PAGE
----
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The 101 on your immune system

Your immune system defends you from constant threats. Look after it so it can look after you. Part One: How your immune system works THE ABC’S OF IMMUNITY We don’t realize it as we go about our day, but our immune system is engaged in a constant life-or-death drama, fighting threats too small to see and winning most of them most of the time. In this era of the COVID-19 pandemic, it helps to get a big-picture view of the immune system. Without it, we would all be sick, dying, or dead. In the article How the Immune System Works, in Medical News Today (2018), Tim Newman explains that “without an immune system, our bodies would be open to attack from bacteria, viruses, parasites, and more. It keeps us healthy as we drift through a sea of pathogens. This vast network of cells and tissues is constantly on the lookout

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Health

Interesting new research on walking

We walk without thinking about it. But it turns out, walking helps our bodies in several interesting ways that may surprise you. There is a constant, complex dance of molecules in our body. Rushing to and fro. Some are doing good, others not so much. And it turns out, walking plays a huge role. Research has even been done on walking and its impacts on breast cancer in the form of the estrogen-receptor-positive breast cancer which is seen in about two thirds of all cases. Basically, estrogen circulate in the bloodstream causes breast cell tissues to grow and divide and this is normal. Sometimes mutations occur and it’s not a big deal. Sometimes it is. A mutation could for example, occur that causes those tissues to settle in the lungs, heart or brain. This is called metastasis with the result being stage IV breast cancer. The Canadian Cancer Society predicted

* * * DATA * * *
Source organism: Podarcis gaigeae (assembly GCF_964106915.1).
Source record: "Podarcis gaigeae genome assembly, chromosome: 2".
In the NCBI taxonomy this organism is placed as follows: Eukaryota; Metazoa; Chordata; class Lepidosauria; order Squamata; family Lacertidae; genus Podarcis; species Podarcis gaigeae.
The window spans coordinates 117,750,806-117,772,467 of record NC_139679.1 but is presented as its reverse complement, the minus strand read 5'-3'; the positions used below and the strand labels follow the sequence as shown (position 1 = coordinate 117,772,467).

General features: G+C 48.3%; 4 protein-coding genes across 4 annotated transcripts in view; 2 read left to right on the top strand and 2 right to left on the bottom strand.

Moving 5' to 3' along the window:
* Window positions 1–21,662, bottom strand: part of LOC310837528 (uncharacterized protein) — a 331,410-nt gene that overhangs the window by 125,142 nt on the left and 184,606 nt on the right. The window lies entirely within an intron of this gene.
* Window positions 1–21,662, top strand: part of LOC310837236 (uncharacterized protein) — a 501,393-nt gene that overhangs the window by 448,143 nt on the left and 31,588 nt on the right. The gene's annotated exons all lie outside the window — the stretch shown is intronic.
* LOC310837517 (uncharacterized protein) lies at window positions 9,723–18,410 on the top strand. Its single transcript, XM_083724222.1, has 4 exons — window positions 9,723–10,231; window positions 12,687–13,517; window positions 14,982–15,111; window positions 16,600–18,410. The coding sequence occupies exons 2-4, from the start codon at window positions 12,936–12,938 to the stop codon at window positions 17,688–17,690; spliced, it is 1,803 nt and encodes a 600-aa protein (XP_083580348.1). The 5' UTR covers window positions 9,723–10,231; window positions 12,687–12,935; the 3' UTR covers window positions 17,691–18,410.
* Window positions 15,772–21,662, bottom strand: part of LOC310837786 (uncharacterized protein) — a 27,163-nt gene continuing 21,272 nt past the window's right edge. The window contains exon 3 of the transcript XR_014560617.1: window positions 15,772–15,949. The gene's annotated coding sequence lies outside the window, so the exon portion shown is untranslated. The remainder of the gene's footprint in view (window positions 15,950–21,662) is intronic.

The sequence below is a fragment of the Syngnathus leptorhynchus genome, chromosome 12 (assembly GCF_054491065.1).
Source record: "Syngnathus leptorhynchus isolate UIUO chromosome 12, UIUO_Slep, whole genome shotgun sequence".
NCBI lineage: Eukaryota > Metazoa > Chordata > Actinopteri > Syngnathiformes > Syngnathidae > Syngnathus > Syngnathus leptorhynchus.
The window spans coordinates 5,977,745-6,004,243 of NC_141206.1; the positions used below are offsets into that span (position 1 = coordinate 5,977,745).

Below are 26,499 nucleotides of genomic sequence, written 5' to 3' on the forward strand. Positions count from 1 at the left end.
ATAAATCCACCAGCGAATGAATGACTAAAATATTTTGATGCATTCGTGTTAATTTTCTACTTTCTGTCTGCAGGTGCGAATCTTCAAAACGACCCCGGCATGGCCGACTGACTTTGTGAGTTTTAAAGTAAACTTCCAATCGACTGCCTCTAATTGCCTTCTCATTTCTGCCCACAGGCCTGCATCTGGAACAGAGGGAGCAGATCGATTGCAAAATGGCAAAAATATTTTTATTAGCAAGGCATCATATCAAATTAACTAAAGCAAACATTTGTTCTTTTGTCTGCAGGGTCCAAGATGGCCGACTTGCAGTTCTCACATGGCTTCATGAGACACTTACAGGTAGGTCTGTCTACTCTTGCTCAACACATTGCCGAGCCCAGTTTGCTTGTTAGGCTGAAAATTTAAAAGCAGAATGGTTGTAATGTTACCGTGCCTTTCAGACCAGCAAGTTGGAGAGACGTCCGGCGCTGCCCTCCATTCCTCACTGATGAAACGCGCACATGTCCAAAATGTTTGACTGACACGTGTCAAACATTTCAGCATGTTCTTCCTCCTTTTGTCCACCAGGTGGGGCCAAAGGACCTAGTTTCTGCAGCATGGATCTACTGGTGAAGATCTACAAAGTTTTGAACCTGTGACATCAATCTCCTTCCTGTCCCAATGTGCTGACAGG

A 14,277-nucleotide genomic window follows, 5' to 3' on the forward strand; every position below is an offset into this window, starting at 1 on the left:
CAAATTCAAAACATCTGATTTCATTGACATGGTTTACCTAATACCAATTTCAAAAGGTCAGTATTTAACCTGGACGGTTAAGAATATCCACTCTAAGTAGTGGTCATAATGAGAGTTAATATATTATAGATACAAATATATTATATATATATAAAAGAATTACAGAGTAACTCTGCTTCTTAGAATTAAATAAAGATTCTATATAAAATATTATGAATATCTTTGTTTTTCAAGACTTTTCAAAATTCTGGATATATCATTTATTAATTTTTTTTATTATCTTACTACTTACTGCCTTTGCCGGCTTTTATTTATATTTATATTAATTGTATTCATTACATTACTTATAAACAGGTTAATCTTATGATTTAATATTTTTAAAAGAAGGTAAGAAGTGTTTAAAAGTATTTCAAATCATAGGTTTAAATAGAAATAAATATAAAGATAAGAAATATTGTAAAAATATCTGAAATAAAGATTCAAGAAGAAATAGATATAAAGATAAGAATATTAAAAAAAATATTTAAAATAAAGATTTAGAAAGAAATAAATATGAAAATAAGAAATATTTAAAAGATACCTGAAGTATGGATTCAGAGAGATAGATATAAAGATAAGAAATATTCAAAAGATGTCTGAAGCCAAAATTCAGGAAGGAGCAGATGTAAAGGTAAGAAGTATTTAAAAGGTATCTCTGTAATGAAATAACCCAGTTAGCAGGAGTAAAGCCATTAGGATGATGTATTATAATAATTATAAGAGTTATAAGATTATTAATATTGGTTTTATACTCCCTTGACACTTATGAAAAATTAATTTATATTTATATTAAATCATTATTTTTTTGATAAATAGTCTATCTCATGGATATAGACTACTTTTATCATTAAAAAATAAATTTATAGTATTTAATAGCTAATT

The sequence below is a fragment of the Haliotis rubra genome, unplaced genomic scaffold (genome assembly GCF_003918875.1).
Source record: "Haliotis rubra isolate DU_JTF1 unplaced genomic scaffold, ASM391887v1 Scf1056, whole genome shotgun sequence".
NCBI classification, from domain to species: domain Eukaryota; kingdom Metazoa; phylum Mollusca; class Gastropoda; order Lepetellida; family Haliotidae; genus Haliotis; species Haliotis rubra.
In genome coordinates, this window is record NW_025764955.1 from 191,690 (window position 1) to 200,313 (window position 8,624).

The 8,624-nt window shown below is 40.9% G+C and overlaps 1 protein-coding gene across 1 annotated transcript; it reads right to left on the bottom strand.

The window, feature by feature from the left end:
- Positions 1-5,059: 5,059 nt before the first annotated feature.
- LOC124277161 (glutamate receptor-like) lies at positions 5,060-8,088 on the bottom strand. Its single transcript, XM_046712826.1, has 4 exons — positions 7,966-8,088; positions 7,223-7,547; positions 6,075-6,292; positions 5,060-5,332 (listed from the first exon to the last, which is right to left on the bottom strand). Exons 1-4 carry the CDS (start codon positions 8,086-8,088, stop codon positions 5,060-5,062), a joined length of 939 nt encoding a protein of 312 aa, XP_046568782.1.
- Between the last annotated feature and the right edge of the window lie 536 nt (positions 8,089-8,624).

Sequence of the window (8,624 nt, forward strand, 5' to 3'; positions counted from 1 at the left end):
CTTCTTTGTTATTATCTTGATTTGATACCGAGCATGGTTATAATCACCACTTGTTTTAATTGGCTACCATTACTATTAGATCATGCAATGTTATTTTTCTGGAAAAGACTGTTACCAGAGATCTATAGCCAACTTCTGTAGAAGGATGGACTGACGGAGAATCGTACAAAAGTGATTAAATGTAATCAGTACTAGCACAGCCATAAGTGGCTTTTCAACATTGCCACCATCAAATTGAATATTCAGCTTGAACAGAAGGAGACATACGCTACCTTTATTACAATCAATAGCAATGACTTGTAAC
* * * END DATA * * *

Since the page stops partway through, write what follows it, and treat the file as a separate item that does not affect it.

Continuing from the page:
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Longevity

Do animals have a sense of humour?

Believe it or not, studies have shown that monkeys, dogs, rats, and some other animals do indeed laugh. Neural paths for laughter are deep in the brain and found in both humans and animals, which many accept as proof that laughing is integral to play and fun. A new study of 65 animals published in the journal Bioacoustics (that’s a thing) revealed each species had their own form of laughter. Infants and young children laugh instinctively during play, which shows that laughter is natural, not learned. A study showed how babies and young chimpanzees even have similar facial expressions when laughing. Chimpanzees pant during playtime, rats chirp when tickled, and dogs huff when having fun; these noises form social bonds with fellow animal playmates, just as shared laughter can strengthen bonds between humans. Laughter in animals is still under-studied and some researchers still aren’t convinced animals have a sense of humour,

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Mind

Importance of Seasonal Self-Care

The days are getting shorter, the summer heat is cooling off: fall is coming! For many of us, fall is associated with new routines and plans being put into action. What better time to commit to a self-care routine? What is “self-care”? Self-care is any activity we do to support our happiness, wellness, and health. We simply cannot function on empty. Regular practice helps us stay grounded during life’s inevitable ups and downs. A self-care routine Self-care is an individual practice. Finding out what works for you will take some discovery. For one person, self-care might mean attending a yoga class once a week and schedule in time for journaling each night before bed. I recommend starting a list of activities you love doing most. These activities should make you feel centred, happy, or contribute to your sense of wellness. Creative arts, spending time in nature, and exercising are all

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Mind

The science behind laughing